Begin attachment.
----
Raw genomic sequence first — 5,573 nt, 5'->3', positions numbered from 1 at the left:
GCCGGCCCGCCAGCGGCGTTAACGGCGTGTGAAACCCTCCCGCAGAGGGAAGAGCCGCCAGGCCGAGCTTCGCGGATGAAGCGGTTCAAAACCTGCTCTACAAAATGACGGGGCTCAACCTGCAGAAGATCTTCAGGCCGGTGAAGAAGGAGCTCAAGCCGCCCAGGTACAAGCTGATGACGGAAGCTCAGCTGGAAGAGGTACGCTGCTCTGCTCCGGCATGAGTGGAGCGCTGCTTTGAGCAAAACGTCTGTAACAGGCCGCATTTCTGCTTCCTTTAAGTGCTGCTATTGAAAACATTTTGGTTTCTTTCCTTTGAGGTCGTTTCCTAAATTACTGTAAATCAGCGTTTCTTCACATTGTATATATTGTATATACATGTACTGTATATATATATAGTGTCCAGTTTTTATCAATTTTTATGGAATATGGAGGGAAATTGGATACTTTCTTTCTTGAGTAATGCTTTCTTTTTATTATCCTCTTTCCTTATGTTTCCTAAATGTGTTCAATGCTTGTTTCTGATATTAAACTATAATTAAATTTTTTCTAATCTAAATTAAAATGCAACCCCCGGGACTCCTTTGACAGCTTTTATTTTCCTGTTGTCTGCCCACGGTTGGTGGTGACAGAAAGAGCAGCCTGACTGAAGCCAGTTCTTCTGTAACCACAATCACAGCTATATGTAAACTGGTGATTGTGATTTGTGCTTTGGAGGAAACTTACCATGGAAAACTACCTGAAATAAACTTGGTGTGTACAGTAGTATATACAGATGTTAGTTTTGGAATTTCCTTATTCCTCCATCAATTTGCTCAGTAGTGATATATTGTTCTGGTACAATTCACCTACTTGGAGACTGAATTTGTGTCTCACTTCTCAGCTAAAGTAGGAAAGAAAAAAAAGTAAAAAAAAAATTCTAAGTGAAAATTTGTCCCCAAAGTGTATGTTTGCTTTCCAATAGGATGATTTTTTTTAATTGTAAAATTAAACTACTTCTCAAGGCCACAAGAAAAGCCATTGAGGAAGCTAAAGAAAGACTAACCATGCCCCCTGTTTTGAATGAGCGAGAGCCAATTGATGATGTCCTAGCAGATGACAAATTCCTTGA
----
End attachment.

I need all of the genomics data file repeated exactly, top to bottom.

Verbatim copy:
Raw genomic sequence first — 5,573 nt, 5'->3', positions numbered from 1 at the left:
GCCGGCCCGCCAGCGGCGTTAACGGCGTGTGAAACCCTCCCGCAGAGGGAAGAGCCGCCAGGCCGAGCTTCGCGGATGAAGCGGTTCAAAACCTGCTCTACAAAATGACGGGGCTCAACCTGCAGAAGATCTTCAGGCCGGTGAAGAAGGAGCTCAAGCCGCCCAGGTACAAGCTGATGACGGAAGCTCAGCTGGAAGAGGTACGCTGCTCTGCTCCGGCATGAGTGGAGCGCTGCTTTGAGCAAAACGTCTGTAACAGGCCGCATTTCTGCTTCCTTTAAGTGCTGCTATTGAAAACATTTTGGTTTCTTTCCTTTGAGGTCGTTTCCTAAATTACTGTAAATCAGCGTTTCTTCACATTGTATATATTGTATATACATGTACTGTATATATATATAGTGTCCAGTTTTTATCAATTTTTATGGAATATGGAGGGAAATTGGATACTTTCTTTCTTGAGTAATGCTTTCTTTTTATTATCCTCTTTCCTTATGTTTCCTAAATGTGTTCAATGCTTGTTTCTGATATTAAACTATAATTAAATTTTTTCTAATCTAAATTAAAATGCAACCCCCGGGACTCCTTTGACAGCTTTTATTTTCCTGTTGTCTGCCCACGGTTGGTGGTGACAGAAAGAGCAGCCTGACTGAAGCCAGTTCTTCTGTAACCACAATCACAGCTATATGTAAACTGGTGATTGTGATTTGTGCTTTGGAGGAAACTTACCATGGAAAACTACCTGAAATAAACTTGGTGTGTACAGTAGTATATACAGATGTTAGTTTTGGAATTTCCTTATTCCTCCATCAATTTGCTCAGTAGTGATATATTGTTCTGGTACAATTCACCTACTTGGAGACTGAATTTGTGTCTCACTTCTCAGCTAAAGTAGGAAAGAAAAAAAAGTAAAAAAAAAATTCTAAGTGAAAATTTGTCCCCAAAGTGTATGTTTGCTTTCCAATAGGATGATTTTTTTTAATTGTAAAATTAAACTACTTCTCAAGGCCACAAGAAAAGCCATTGAGGAAGCTAAAGAAAGACTAACCATGCCCCCTGTTTTGAATGAGCGAGAGCCAATTGATGATGTCCTAGCAGATGACAAATTCCTTGA